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My company has a PCI compliant billing gateway and they expose a service for submitting credit card payment details.

I am writing a (Single Page Application/end-to-end javascript) website for them that is on a different domain than this billing gateway so naturally calling this service from javascript in the client (browser) violates the same-origin policy.

In the past, I have used proxies to get around same-origin policy issues. I would like to do something similar in this situation. However, I don't have access to the trusted internal network on which PCI compliant billing gateway resides so I can not put my proxy server there.

Is there such a thing as a reverse proxy that does SSL on both sides? Or how would I go about setting up a PCI compliant proxy solution?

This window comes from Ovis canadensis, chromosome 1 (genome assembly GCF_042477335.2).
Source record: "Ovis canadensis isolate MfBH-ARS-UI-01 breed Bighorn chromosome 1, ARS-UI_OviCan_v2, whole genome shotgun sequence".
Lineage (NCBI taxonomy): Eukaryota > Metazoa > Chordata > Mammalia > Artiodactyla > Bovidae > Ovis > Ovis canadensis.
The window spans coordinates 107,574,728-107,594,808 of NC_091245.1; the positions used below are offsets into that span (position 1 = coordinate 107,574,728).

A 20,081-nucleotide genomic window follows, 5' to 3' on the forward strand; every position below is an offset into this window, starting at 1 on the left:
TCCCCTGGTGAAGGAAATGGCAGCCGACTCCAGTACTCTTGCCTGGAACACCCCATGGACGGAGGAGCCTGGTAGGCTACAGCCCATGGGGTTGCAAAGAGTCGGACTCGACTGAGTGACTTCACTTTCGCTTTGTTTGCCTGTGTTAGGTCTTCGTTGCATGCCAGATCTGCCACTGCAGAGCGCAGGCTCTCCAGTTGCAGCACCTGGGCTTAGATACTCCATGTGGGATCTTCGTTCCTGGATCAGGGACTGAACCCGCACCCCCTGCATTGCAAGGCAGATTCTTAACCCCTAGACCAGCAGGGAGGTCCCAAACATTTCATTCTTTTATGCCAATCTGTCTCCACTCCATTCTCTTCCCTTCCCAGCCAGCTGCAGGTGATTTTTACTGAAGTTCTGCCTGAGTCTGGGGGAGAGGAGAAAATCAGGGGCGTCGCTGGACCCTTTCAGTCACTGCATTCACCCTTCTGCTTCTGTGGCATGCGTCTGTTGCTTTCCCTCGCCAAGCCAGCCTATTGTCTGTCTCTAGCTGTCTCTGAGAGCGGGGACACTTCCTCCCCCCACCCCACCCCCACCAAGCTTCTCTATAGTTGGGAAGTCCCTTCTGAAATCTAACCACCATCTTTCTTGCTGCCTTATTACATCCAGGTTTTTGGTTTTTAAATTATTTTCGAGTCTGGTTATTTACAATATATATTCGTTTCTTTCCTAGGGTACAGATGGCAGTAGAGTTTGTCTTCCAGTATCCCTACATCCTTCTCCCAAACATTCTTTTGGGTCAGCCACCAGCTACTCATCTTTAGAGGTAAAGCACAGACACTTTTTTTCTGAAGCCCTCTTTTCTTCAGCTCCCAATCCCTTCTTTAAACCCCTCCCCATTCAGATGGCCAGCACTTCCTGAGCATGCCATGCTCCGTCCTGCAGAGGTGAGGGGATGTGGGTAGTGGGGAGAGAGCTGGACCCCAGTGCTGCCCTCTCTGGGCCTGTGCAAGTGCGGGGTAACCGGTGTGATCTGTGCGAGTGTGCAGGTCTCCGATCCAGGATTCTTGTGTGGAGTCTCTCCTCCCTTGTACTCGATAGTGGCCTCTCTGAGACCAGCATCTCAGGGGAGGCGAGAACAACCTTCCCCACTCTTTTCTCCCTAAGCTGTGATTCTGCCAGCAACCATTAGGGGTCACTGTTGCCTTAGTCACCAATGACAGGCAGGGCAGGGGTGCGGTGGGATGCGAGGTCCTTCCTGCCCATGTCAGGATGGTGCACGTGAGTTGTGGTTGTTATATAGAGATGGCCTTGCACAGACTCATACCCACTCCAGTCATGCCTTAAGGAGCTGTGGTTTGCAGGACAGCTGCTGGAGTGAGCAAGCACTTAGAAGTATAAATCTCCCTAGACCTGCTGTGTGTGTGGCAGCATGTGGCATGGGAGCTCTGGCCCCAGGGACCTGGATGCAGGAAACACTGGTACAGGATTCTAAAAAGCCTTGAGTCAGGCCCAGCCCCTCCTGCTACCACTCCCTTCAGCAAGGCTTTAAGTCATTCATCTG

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I see two problems. Firstly, if the javascript handles the credit card details, the server providing the javascript must be PCI-DSS compliant. Secondly, any reverse proxy that abstracts/merges the underlying domains must also be PCI-DSS compliant, otherwise an attacker can simply subvert the proxy to point elsewhere.

So a PCI compliant proxy would be the best way to go. See 'How a reverse proxy can help you achieve regulatory compliance' section of this article. Or better yet, read this article about scoping the PCI compliant environment.

The basic principle is the same as any proxy for PCI-DSS: You secure the proxy, you secure network and you secure any application and database servers. As this list of servers and asset can grow quite quickly, the recommended approach is to only have one user<->company relationship/route for transferring credit card details. Your new application creates another relationship/route, hence the extra work.

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It's hard to say without knowing more, but I would also suggest you figure out if your application falls into PA-DSS scope, which would add to the guidance and burdens available to you. –  gowenfawr Sep 28 '13 at 18:56
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